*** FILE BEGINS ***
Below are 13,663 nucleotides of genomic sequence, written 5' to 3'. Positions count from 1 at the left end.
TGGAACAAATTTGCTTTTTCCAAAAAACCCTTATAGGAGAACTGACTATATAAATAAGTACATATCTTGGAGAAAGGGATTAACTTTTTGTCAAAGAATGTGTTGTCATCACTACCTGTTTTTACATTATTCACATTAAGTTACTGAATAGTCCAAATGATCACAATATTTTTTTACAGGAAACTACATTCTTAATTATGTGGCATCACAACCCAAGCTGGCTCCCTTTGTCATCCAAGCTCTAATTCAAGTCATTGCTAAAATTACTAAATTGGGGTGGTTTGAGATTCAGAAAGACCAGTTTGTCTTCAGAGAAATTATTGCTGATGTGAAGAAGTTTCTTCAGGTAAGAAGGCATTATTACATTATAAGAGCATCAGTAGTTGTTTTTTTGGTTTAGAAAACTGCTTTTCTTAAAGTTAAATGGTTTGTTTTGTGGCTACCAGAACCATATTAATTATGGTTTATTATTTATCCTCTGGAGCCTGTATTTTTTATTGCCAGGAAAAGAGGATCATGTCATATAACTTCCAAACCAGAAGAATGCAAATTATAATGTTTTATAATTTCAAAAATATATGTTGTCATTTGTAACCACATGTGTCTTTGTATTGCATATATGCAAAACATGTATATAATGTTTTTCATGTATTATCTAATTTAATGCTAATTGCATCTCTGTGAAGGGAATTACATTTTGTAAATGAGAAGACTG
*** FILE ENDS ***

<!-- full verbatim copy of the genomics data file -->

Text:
Below are 13,663 nucleotides of genomic sequence, written 5' to 3'. Positions count from 1 at the left end.
TGGAACAAATTTGCTTTTTCCAAAAAACCCTTATAGGAGAACTGACTATATAAATAAGTACATATCTTGGAGAAAGGGATTAACTTTTTGTCAAAGAATGTGTTGTCATCACTACCTGTTTTTACATTATTCACATTAAGTTACTGAATAGTCCAAATGATCACAATATTTTTTTACAGGAAACTACATTCTTAATTATGTGGCATCACAACCCAAGCTGGCTCCCTTTGTCATCCAAGCTCTAATTCAAGTCATTGCTAAAATTACTAAATTGGGGTGGTTTGAGATTCAGAAAGACCAGTTTGTCTTCAGAGAAATTATTGCTGATGTGAAGAAGTTTCTTCAGGTAAGAAGGCATTATTACATTATAAGAGCATCAGTAGTTGTTTTTTTGGTTTAGAAAACTGCTTTTCTTAAAGTTAAATGGTTTGTTTTGTGGCTACCAGAACCATATTAATTATGGTTTATTATTTATCCTCTGGAGCCTGTATTTTTTATTGCCAGGAAAAGAGGATCATGTCATATAACTTCCAAACCAGAAGAATGCAAATTATAATGTTTTATAATTTCAAAAATATATGTTGTCATTTGTAACCACATGTGTCTTTGTATTGCATATATGCAAAACATGTATATAATGTTTTTCATGTATTATCTAATTTAATGCTAATTGCATCTCTGTGAAGGGAATTACATTTTGTAAATGAGAAGACTG